All coporations are run by conservatives (liberals don't know anything about business) - Corporate money got Obama elected - Conservative elected Obama.

WC, I didn't say my side wa... (Below threshold)

WC, I didn't say my side was perfect. I just said your side was worse.

Your side just does things like shouting people down at town hall meetings, denying rights to same sex couples, banning abortion, condoning torture, demonizing the UN, hate unions,...

Both sides do the "shouting down" thing -- your side also tends to do things like bring in thugs and throw cream pies.

I'm pro gay marriage, and argue in favor of it when ever it comes up.

I'm also squishily pro-choice, but it's your side that says the issue isn't even debatable.

Condoning torture? Please. BT, DT.

"Demonizing the UN?" "Hating unions?" Hey, they earned it. And more.

And corporations have done a hell of a lot more for the good of humanity than ACORN or the SEIU ever has -- or ever will.

You whiny git. Just try dissenting from the author on certain leftist blogs. You'd never get a second comment on Little Green Footballs, for example.

J.

Oyster,I am sorry. I... (Below threshold)
WorldCitizen:

Oyster,
I am sorry. I guess I confused you. If you believe in eternal damnation, Christian style, then it is true that only God and actually condemn you in the sense of sentencing you to hell. But, the condemning I was referring to was the expressing strong disapproval of type.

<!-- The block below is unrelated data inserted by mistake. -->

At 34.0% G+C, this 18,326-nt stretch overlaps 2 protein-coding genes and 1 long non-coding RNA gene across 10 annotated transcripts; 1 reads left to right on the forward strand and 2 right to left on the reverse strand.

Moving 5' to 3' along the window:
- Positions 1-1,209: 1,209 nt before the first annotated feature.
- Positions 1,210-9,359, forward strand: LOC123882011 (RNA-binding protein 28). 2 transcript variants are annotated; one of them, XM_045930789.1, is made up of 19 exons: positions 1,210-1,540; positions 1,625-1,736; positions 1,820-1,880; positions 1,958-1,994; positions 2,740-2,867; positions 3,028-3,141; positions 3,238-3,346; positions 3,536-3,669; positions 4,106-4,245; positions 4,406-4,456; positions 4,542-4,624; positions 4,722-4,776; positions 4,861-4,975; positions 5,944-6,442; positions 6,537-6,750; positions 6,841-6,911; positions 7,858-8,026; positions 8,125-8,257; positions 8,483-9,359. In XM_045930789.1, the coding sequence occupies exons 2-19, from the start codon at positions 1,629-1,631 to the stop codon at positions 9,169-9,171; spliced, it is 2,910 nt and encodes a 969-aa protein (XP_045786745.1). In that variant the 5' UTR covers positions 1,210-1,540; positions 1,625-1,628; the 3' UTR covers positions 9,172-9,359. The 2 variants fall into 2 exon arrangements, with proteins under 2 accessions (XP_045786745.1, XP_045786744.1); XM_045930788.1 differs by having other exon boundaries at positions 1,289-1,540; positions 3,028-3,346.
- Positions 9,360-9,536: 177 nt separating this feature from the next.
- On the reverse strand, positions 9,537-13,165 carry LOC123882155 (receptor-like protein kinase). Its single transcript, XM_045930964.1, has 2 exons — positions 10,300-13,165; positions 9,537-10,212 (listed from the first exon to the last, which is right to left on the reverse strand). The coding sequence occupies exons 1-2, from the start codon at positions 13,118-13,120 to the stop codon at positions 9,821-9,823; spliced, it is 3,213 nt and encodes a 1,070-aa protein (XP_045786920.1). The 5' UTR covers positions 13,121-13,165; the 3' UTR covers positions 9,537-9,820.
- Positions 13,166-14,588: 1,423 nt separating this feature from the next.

As a non-Christian condemnation to Christian hell would not be especially worrying to JT. It seemed odd because social issues for secularist, like JT, and Christians, like yourself, usually don't converge so happily.

Did this thread have anything to do with someone wanting to blow "us" up? I thought this was about free speech.

JT,Better or worse... (Below threshold)
WorldCitizen:

JT,

Better or worse. So are thier bad conservatives and good liberals? I bet 99% of the people on this site will answer, yes and no.

I am at fault too. I think conservatives are the direct decendants of the Royalist during the revolution. People who wanted to keep the status quo and though that those rabble rousers in the streets should be hung. Thank goodness for real progressives who could envision a better future for thier children and fought to make this country free. Please do not talk to me about the tea party protests unless you are ready to also discuss all the other anti-government policy protests.

Yes, I know you think I am a ________. But lets try not to name call, again.

I do not read little green footballs, but I will give your experiment a try.

WC, there are good and bad ... (Below threshold)

WC, there are good and bad on both sides. I just find the leftist baddies worse, and talk about them more.

Please do not talk to me about the tea party protests unless you are ready to also discuss all the other anti-government policy protests.

You arrogant putz. First up, I don't "talk to you" here -- I talk to whoever wants to read it. Secondly, don't even THINK of dictating what I can or can not say here.

And the Tea Partiers have a single message that I find very hard to argue against: the government takes too damned much of our money already.

If you disagree, feel free to pay more of your own money -- the government will gladly take it.

But as a "citizen of the world," do you even pay any taxes yourself?

J.

Comment sections here begin... (Below threshold)
epador:

Comment sections here begining to look like a WWF tag-team match of trolls. I wonder who is up next? Will it be the stepladder, chair or a bucket of something nasty?

"It seemed odd because s... (Below threshold)
Oyster: